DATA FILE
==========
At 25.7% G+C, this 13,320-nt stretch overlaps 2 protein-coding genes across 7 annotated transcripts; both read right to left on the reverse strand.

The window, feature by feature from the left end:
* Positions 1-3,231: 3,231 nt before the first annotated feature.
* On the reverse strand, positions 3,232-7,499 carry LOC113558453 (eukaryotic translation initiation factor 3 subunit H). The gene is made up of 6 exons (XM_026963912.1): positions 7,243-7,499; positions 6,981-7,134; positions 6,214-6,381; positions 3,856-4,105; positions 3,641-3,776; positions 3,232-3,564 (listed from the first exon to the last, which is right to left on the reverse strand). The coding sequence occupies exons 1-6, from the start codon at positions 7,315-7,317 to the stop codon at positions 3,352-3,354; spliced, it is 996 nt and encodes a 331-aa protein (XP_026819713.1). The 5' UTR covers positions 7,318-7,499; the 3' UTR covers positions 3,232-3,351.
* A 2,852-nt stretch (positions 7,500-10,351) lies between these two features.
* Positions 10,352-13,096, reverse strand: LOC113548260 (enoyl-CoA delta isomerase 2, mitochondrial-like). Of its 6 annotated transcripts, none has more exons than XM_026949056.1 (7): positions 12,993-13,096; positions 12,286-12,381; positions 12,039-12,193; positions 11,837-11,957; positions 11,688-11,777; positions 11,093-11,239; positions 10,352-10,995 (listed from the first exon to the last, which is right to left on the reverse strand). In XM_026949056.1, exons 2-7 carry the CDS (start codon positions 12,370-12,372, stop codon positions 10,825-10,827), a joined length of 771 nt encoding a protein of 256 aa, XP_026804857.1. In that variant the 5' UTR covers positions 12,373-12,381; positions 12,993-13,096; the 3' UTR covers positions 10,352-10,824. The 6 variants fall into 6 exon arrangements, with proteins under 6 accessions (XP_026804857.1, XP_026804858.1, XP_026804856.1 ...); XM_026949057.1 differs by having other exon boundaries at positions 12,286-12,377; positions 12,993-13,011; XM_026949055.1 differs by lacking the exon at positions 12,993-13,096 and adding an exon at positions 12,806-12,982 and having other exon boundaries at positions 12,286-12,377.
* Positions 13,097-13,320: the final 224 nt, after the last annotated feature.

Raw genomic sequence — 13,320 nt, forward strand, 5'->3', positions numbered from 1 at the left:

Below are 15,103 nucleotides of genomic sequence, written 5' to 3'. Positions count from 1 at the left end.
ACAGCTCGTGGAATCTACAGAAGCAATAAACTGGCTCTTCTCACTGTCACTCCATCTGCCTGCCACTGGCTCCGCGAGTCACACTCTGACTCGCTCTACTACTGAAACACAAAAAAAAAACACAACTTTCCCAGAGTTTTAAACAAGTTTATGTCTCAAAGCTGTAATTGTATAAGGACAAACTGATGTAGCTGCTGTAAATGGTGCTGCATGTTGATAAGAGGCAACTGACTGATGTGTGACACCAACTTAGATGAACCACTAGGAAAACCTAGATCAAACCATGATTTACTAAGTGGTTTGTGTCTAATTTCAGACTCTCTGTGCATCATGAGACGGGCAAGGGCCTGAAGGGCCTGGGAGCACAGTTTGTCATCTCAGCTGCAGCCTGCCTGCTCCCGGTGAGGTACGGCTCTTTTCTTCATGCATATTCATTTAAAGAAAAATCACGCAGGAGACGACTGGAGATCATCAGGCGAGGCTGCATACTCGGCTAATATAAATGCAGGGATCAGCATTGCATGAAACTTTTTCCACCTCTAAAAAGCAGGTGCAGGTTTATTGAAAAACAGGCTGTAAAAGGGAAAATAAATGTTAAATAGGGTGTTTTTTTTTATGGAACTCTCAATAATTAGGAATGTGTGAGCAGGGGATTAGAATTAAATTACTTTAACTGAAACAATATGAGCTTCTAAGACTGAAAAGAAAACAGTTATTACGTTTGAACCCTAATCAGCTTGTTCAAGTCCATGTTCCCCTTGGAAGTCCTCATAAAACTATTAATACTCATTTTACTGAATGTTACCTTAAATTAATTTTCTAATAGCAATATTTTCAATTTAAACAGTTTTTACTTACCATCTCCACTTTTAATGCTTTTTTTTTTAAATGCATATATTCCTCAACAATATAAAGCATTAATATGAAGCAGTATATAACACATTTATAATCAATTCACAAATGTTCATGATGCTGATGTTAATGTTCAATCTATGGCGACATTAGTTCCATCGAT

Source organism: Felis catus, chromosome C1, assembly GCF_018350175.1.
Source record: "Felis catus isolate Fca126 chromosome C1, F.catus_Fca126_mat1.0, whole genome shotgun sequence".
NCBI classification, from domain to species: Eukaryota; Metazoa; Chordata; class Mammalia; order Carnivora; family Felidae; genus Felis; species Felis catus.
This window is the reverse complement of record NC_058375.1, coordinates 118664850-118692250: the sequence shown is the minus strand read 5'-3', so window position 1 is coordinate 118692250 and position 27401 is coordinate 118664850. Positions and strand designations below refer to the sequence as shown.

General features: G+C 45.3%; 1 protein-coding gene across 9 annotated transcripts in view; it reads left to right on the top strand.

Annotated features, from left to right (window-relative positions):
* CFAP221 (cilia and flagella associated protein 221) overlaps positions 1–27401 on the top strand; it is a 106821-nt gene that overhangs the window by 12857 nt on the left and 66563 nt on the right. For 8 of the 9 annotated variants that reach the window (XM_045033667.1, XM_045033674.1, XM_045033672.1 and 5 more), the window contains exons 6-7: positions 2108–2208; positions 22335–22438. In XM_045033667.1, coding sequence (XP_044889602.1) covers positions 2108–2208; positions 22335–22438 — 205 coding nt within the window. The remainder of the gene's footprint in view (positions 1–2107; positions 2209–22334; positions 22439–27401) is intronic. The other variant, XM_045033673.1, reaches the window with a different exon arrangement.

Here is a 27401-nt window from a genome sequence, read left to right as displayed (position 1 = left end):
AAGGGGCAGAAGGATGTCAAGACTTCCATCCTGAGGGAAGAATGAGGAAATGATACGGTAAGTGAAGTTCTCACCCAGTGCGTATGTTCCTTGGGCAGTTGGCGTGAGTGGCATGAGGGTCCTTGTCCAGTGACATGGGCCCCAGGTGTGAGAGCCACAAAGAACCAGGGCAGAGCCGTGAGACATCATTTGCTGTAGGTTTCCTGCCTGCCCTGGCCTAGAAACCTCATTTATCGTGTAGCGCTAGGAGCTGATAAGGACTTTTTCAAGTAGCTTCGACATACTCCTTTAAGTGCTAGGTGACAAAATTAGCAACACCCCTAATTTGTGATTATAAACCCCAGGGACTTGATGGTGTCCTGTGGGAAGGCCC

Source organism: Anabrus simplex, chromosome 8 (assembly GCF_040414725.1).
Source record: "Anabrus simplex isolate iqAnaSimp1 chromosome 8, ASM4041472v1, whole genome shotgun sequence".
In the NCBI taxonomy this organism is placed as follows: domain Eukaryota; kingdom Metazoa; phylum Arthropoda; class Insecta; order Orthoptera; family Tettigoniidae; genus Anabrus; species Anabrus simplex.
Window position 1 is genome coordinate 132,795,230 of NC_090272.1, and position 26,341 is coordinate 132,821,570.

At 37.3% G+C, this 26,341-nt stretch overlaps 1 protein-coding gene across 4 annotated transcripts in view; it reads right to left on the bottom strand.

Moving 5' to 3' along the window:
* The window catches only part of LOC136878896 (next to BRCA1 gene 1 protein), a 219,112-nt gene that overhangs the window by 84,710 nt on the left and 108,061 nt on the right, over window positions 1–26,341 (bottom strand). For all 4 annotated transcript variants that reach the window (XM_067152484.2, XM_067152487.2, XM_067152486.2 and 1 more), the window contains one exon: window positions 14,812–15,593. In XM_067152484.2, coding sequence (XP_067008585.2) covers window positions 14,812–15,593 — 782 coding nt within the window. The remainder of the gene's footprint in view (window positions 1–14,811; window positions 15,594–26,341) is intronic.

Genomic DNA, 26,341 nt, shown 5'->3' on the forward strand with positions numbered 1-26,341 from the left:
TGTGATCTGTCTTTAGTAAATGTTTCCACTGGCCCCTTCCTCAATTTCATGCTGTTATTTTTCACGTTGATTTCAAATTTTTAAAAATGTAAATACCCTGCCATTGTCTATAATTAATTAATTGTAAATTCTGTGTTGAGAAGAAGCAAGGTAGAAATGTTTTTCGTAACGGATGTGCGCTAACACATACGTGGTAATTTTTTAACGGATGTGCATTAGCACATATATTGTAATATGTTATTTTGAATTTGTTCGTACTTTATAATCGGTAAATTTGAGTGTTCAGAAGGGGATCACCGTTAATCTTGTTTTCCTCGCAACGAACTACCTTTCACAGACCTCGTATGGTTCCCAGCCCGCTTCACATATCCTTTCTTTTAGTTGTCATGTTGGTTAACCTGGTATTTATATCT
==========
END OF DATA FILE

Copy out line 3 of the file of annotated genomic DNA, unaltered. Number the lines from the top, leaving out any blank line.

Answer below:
* Positions 1-3,231: 3,231 nt before the first annotated feature.